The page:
Elder Abuse and Lack of Capacity: Contesting the Will

Elder Abuse and Lack of Capacity: Contesting the Will
Posted on 17 Feb 2021

Lately, there has been an increase in discussions about elder abuse. 

Elder abuse is, very broadly, where an older person or a person who lacks capacity is taken advantage of by family, friends or carers. 

One way in which elder abuse may occur is through changing the will at a time where the testator (that is the person making the will) did not have the proper capacity to understand what they were doing.  It may be that a family member or close friend has helped the person make a new will of which that ‘helper’ is the new beneficiary and the testator’s child or spouse is no longer a beneficiary. 

If the circumstances around the new will seem a little out of the ordinary for a testator or if you think that the testator did not really understand the nature and consequences of the change, then you may be able to ask the court to intervene. 

 

Testamentary Capacity

It is presumed that every adult has the capacity to make decisions until proven otherwise.   In relation to making a will, the required capacity is known as ‘testamentary capacity’.  Testamentary capacity will exist if, at the time of making the will, the testator: 

  • understood the nature and effect of making the will;
  • had knowledge of the extent of the property that they were disposing of (ie. a house, investment property, shares etc); and
  • understood the different people who may have a claim on their estate (Banks v Goodfellow (1870), LR 5 QB 549)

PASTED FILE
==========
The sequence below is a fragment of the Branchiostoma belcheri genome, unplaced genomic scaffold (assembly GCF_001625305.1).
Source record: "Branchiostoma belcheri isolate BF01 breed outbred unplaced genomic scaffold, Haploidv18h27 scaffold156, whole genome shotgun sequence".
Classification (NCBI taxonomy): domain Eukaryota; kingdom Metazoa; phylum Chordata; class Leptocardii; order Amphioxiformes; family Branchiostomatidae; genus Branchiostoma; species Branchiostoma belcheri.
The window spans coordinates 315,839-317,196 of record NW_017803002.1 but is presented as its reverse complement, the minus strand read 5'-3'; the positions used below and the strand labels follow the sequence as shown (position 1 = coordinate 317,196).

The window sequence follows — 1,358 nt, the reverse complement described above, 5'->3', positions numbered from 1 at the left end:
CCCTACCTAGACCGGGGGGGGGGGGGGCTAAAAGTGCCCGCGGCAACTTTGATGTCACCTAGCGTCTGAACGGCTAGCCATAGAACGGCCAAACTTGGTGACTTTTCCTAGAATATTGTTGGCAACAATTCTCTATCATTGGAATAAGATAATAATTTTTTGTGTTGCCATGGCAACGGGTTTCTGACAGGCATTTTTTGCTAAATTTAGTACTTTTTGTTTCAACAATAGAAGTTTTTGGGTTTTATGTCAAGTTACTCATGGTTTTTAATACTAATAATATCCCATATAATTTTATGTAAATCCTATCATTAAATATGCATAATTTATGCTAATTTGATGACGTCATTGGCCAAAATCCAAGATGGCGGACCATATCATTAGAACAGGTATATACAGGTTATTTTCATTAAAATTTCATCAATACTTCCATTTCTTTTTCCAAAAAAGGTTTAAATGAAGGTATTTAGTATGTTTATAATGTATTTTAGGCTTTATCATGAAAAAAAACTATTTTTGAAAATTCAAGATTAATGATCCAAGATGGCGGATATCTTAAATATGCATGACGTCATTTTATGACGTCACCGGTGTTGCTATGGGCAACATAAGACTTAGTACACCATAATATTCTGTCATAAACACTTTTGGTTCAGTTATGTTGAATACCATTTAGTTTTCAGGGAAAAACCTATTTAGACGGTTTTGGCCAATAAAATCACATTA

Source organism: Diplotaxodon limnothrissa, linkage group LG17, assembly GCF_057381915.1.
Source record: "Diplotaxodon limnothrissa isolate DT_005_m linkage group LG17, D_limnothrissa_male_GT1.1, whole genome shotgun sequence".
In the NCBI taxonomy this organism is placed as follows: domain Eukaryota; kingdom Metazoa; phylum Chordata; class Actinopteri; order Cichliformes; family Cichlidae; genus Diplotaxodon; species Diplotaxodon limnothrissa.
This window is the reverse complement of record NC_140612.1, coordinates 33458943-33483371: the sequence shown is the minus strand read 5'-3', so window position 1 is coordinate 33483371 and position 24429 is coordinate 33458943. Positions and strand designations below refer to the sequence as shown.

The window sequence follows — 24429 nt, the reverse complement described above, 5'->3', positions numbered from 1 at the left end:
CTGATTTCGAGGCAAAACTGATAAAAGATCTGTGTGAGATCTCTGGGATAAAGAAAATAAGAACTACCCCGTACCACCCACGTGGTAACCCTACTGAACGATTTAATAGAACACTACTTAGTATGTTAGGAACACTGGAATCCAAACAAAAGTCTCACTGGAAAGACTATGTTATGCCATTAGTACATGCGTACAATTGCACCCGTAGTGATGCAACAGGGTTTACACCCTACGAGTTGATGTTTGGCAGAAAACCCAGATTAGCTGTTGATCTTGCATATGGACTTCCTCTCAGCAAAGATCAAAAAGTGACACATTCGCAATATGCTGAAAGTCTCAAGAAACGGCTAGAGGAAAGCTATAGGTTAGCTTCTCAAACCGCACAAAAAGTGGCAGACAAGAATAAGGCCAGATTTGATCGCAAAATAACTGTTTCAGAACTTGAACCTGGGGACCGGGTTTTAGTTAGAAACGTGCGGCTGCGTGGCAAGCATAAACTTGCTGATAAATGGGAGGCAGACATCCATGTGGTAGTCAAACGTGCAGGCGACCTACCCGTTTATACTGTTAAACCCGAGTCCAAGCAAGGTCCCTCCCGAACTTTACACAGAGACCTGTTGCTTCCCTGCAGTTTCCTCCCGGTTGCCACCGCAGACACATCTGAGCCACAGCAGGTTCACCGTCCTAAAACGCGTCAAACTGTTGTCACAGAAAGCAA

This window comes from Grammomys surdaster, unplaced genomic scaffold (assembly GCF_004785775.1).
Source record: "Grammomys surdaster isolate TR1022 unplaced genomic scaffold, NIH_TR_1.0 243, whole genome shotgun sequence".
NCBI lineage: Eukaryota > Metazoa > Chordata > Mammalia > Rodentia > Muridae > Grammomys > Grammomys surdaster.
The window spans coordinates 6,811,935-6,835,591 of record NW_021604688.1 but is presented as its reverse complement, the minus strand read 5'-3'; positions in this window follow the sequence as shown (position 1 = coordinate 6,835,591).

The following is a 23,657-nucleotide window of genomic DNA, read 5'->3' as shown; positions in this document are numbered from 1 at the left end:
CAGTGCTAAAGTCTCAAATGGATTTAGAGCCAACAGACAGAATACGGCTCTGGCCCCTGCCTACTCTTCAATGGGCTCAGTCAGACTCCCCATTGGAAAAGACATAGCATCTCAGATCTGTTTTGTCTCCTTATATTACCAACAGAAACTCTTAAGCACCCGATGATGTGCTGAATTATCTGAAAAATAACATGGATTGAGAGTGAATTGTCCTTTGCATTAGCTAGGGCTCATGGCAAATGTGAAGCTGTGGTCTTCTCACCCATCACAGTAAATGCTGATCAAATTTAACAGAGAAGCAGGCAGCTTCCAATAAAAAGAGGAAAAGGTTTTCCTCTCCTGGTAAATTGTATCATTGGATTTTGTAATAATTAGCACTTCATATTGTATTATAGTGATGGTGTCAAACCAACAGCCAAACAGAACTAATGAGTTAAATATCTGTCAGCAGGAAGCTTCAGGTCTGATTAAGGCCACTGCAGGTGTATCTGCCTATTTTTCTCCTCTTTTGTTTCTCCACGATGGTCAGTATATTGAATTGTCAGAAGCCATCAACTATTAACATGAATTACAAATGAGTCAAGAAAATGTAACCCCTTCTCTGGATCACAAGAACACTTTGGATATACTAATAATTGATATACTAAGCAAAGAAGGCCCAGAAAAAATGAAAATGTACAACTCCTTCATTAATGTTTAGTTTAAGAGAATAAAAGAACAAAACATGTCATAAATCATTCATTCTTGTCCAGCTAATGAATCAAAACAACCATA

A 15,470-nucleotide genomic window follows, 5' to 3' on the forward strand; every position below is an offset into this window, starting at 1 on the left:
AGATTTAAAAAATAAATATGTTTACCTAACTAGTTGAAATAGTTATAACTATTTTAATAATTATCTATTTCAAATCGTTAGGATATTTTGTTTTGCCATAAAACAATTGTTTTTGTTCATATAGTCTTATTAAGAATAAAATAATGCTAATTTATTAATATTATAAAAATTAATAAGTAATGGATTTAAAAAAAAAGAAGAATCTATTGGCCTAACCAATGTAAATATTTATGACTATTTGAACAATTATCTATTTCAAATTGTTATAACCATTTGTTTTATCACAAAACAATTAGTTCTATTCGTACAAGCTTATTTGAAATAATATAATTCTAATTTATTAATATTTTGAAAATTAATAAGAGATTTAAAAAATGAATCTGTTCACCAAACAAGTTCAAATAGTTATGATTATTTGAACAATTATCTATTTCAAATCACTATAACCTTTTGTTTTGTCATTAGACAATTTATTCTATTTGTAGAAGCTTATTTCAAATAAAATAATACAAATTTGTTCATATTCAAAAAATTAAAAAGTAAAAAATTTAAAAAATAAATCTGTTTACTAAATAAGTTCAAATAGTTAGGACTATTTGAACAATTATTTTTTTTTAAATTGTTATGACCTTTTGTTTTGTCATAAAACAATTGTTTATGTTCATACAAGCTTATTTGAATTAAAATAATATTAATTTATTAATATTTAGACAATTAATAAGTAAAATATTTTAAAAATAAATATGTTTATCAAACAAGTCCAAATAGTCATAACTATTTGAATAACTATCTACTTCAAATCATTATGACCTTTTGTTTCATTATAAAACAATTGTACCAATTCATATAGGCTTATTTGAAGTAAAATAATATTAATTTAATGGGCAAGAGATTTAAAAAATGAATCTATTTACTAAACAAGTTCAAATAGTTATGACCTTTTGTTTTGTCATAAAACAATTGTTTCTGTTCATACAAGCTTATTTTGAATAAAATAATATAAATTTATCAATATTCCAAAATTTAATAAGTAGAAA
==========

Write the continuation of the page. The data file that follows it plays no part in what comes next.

If the testator did not have testamentary capacity at the time they signed the will, you may be able to ask the court to prove the will.  This is a process where the court will look at all of the relevant material and determine whether or not the testator had the required testamentary capacity to make the will. 

Some potential indicators that capacity may have been lacking at the time the will was made include:

  • where the testator suffered from a medical condition, or was on medication which could have impaired their ability to make decisions;
  • if you saw that the testator experienced any short term or long term forgetfulness, confusion or changes in the way they communicated;
  • if there was doubt as to whether the testator could clearly communicate their wishes;
  • where the will is substantially different from an earlier will;
  • where a close family member has unexpectedly been cut out of the will;
  • a friend, family member or carer who was not in earlier wills is now a key beneficiary; or
  • where the will was not prepared by the testator’s usual solicitor.

This is not an exhaustive list, you may have indicators which are unique to your situation which suggest a lack of capacity. 

 

Protect your interest

A person who has an interest in an estate can ask the court to prove the validity of a will if there is evidence to suggest that the testator did not have the required testamentary capacity when the will was made.  This is known as proving the will in solemn form.

If the court determines that the will is invalid, then the estate of the testator may be distributed in accordance with the next most recent will.  If there is no other will, then the estate will pass under the laws of intestacy. 

If you believe that a family member or close friend has changed their will when they perhaps did not understand what they were doing, you need to act quickly. 

Although there is no strict timeframe for proving a will, the executors can start to distribute the assets of the estate six months from the date of death.   A caveat may be lodged against the estate to temporarily stop the grant of probate.

Our experienced estate litigation lawyers will be able to advise you on whether you have grounds to seek the court’s intervention and on any steps you may take in the meantime to protect your interest.

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